I went to school with many miners’ sons and daughters, but overall, Morgantown, being a college town and built on a somewhat gentler terrain that isn’t isolated from the rest of the world in the way much of the state is, has a reputation down in the hollers for being soft. When I went to basketball camp, the boys from the real West Virginia would make fun of us effete Morgantown kids. We let ’em yap and did our talking on the hardwood.
Anyway, as you wind down I-79, you’re in the deep, deep country, and then you turn a certain corner and bam, there it is, Charleston, the only place in the whole state that has something you might generously call a skyline. It’s a very nice medium-small city. Like any state capital, lots of lawyers. A nice independent bookstore. A hideous looking 1970s basketball arena, where the high-school state tournaments are held every year. A steakhouse across the street called The Fifth Quarter, which is good but ain’t cheap.
But right now the Fifth Quarter is closed. Everything is closed. Since the chemical spill Thursday morning at the plant about a mile and half up the Elk River from downtown, residents can’t use the water for anything except flushing the toilet and putting out fires. No dishwashing, no showers, no hand-washing, no drinks from water fountains, no eating of any food that required water in the preparation process. This was a chemical that’s used in the coal-washing process, at what we call down home preparation plants. State officials warn that if you try to take a shower, you’re likely to find the results quite painful.
The New Jersey governor says he only discovered the truth about “Bridgegate” on Wednesday. He’s not stupid, so it must have been willful ignorance.
Well, that was a virtuoso performance by Chris Christie yesterday. For about 20 minutes. Unfortunately for him, he spoke, and spoke, and spoke, for about 110 minutes.
For the first 20, he had something to say—firing deputy chief of staff Bridget Kelly, announcing that his former campaign manager Bill Stepien would have no role going forward either in Trenton or with the Republican Governors’ Association. He summoned the requisite fake contrition and outrage. It all could have been a big recovery.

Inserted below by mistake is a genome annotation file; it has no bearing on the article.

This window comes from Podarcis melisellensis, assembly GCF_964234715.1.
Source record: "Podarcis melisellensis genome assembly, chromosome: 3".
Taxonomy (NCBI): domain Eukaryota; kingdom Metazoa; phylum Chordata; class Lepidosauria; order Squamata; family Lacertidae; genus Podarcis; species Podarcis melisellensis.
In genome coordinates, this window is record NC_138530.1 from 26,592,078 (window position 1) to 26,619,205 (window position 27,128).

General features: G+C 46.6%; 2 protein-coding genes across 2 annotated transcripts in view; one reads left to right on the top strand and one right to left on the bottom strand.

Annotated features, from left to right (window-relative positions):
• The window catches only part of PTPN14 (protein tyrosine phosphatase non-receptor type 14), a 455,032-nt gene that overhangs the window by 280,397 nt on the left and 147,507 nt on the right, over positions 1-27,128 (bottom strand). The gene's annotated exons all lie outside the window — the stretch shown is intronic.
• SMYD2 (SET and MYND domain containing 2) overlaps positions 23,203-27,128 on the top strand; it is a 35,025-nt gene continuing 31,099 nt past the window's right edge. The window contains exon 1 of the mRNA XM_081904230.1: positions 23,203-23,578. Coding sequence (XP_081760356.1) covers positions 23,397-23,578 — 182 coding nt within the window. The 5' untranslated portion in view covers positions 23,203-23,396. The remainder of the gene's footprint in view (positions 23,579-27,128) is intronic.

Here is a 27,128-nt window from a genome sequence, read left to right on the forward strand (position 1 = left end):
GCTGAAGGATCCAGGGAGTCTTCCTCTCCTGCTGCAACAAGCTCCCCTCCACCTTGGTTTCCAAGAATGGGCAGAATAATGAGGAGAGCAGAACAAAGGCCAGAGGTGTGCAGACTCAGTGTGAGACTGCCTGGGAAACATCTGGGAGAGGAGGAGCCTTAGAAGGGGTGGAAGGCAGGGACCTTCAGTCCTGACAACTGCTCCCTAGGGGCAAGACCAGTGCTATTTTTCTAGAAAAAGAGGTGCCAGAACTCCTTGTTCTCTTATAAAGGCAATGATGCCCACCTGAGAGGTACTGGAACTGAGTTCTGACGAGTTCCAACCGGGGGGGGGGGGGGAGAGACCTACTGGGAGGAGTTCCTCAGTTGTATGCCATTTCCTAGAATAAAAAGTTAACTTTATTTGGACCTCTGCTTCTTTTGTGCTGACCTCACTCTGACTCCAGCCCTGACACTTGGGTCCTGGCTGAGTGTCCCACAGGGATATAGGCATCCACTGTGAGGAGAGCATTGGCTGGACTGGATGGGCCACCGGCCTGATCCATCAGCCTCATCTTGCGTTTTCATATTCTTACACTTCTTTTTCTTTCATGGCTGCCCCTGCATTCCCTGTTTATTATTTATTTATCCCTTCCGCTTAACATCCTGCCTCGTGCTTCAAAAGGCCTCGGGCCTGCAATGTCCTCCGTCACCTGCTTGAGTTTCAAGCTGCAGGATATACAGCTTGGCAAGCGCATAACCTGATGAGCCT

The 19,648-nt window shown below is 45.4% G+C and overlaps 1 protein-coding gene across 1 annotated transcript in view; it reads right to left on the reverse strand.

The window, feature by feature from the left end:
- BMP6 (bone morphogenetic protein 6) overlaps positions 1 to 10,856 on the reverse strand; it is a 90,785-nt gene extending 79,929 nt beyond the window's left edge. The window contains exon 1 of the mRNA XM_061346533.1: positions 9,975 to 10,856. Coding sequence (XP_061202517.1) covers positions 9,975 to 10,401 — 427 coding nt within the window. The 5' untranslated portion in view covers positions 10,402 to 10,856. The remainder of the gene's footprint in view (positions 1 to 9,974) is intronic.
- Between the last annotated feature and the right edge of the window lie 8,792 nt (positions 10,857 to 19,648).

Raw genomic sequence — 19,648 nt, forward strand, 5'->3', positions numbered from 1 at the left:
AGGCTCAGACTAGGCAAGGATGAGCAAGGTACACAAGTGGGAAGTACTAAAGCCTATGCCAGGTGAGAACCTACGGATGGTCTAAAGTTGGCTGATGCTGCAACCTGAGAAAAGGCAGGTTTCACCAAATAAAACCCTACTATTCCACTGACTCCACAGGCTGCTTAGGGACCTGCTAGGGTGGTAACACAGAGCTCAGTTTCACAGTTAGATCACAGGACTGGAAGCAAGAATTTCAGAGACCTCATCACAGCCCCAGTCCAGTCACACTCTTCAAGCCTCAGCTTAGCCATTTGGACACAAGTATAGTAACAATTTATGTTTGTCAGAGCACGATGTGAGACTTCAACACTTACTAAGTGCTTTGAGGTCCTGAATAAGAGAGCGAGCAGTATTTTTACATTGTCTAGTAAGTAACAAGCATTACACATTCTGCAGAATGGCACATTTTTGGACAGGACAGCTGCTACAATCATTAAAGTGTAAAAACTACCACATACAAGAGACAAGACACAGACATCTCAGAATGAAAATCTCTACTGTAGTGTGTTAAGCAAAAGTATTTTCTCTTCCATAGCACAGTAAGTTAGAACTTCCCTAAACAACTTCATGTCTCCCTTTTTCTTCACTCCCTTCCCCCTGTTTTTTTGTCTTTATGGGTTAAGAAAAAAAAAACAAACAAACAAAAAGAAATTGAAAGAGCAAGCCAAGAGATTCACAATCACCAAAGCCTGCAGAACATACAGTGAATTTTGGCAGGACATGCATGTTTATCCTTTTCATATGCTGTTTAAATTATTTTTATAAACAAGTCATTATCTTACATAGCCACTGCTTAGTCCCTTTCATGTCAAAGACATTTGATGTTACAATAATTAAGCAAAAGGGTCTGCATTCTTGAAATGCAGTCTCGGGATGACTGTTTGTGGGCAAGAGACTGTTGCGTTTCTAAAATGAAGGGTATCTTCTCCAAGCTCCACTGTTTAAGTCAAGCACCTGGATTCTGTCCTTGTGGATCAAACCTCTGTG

Then he just kept talking. Let’s put it this way. When you say toward the beginning of a press conference with some degree of dramatic flair that you’re going to go up to Ft. Lee to meet with the mayor, and then you end up talking long enough so that a chyron eventually appears at the bottom of the TV screen that says (I forget the precise wording) Ft. Lee Mayor Doesn’t Want to Meet With Christie, you’ve gone way past lights out. (They did meet in the end.) He was like Norma Desmond up there, still craving the spotlight after the spotlight had long since been dimmed.
In much of pundit land, “time” equals “candor,” as Christie is undoubtedly aware, so he surely knew that the longer he went on, the more some pundits would gush. But I think he started to repeat himself and become tiresome, and he left thousands of words on video tape that can someday be used against him.
Now, we’re learning something that I’ve been wondering about for days: that emergency medical services were interfered with by the lane blockages at the GWB. Linh Tat of the Bergen Record reports today that an unconscious 91-year-old woman wasn’t reached by EMS technicians for the unusually long time of seven minutes because of the heavy traffic; she died at the hospital of cardiac arrest. Is it provable that this death can be laid directly on Bridget Kelly’s plate? Maybe not. But it and the other incidents are certainly enough to spark a criminal—not legislative; criminal—investigation.
Then, someone will surely crack. With regard to the governor, there are not just two possibilities—that he either knew or didn’t know. There are three:
1. He’s telling the whole and complete truth in yesterday’s statement, that this was the first he’d known that the lane closings were political;
2. He was in on it from the start and helped mastermind it or at least winkingly approved it;